Travel Nursing and Holiday Time off
“It’s the most wonderful tiiiiiime of the yeaaaaarrrrrrr!”
(Count your blessings that you can’t actually hear me singing that, by the way. Yikes.)
Yes, indeed; the holidays – whether we are ready for them or not – are quickly approaching. For us travel nursing recruiters, that means one thing for certain:
Holiday time off requests galore!
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It’s been a heck of a year for everyone, especially healthcare workers who have been on the front lines for the past several months. Naturally, a little R&R with families and loved ones may seem extra important this time of year. And, it’s well-deserved. Even in non-pandemic holiday seasons, it’s common for travel nurses to take time off around the holidays.
If you’ve planned to take time off already, then enjoy the heck out of it. You’ve earned it. If you’re on the fence about it, allow me to offer some pros and cons of opting to work over the holidays. It may end up swaying your decision one way or another.
Pros of working through the holiday season:
- A good chunk of hospitals and facilities allow us to bill extra for holiday hours. Accordingly, and as applicable, we will pay you extra for any hours worked during client-recognized holidays. Check with your recruiter to find out what the holiday pay rate might be for your assignment, as it will differ from facility to facility.
- Sometimes hospitals and facilities offer additional incentives to travelers who are working holidays, such as extra cash, potlucks, gifts, etc.
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- Your travel nursing profile will be that much more appealing to hiring managers. They typically prefer candidates who are willing to work holidays or request minimal to no time off. This preference will come in especially handy when you’re applying to highly desirable positions, such as those in fun, touristy locations, or those offering elevated pay rates.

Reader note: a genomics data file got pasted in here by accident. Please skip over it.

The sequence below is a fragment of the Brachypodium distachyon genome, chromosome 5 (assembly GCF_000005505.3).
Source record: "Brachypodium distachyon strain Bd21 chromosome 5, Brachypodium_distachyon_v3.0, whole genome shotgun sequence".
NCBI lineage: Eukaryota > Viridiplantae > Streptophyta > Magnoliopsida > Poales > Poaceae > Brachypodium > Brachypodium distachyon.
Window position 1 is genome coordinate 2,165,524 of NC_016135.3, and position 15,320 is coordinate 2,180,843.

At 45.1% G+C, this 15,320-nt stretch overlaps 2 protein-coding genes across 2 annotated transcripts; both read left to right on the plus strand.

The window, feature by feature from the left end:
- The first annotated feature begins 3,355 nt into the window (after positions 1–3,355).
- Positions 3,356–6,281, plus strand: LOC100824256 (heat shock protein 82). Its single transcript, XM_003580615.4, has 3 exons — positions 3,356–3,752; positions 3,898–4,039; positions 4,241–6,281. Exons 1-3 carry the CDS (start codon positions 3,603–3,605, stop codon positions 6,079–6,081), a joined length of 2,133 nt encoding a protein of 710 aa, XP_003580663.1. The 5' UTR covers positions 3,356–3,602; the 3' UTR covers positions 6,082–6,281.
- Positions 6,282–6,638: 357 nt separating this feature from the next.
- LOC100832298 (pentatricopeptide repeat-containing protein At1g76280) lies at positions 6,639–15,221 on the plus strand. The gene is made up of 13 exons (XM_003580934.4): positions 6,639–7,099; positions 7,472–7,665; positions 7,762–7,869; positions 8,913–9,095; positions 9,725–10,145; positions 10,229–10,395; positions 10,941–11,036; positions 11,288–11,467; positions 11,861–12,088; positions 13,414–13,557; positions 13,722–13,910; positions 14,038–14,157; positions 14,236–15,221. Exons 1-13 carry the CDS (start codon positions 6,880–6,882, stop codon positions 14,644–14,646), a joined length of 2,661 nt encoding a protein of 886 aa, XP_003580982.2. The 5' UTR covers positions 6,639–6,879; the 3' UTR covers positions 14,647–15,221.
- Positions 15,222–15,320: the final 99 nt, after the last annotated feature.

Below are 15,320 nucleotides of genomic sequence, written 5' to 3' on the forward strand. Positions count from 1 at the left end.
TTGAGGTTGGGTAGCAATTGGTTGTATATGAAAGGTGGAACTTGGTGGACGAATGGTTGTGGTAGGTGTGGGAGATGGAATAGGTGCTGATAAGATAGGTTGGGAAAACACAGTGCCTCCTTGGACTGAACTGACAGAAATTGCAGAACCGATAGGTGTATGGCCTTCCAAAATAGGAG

- If you work your contract through even just the first couple of weeks in January, you’re going to avoid the inevitable “bottleneck” effect that happens this time every year. Tons of travelers end their contracts before the holidays and expect to return to work first thing in January. However, most hospital management staff are returning to work themselves at that time. There can be a lag in needs getting posted, budgets getting approved to bring on travelers, etc. As a result, demand tends to exceed the supply in early January. It’s not uncommon for a traveler who wanted to start right after the New Year holiday to end up starting closer to the end of January.
Cons of working through the holiday season:
- If your contract goes past the beginning of January and you haven’t already requested the time off in advance, it’s likely that the hospital will expect you to work at least 2 of the 3 major holidays (Thanksgiving, Christmas Day, and New Year’s Day).
- If you’re accustomed to observing the holidays only on their calendar days and you’ve followed a tradition every year with friends and/or family back home, then it can be a weird and sometimes lonely transition to celebrate at your assignment during different days or with different people.
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Travelers who work through the holidays will often find inventive ways to celebrate while also capitalizing on the extra pay and other incentives for working through January. This could mean they celebrate Christmas with their families the week before, or they fly a couple loved ones to their assignment locations so that they can still share some time together. Others will make friends with the other travelers in their units and plan something fun, like a dinner or outing together. With the COVID-19 pandemic still in full swing, lots of travel and holiday plans have been cancelled or have been changed this year. So, it might make more sense for you to work through the holidays this time around, anyway.
Whatever you decide to do, make sure that you make the time to take care of yourself. As cliched as it has become, this really has been an unprecedented year. You’ve worked very hard to help thousands of us heal and stay healthy, often in very challenging working conditions. We hope that however you opt to spend the holidays, that you know how much you are appreciated!
Let me know if I can help answer any questions about travel nursing during the holidays or holiday time off. Stay safe and healthy out there!
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Latest posts by Charity Crawford (see all)
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- Travel Nursing and Holiday Time off - November 3, 2020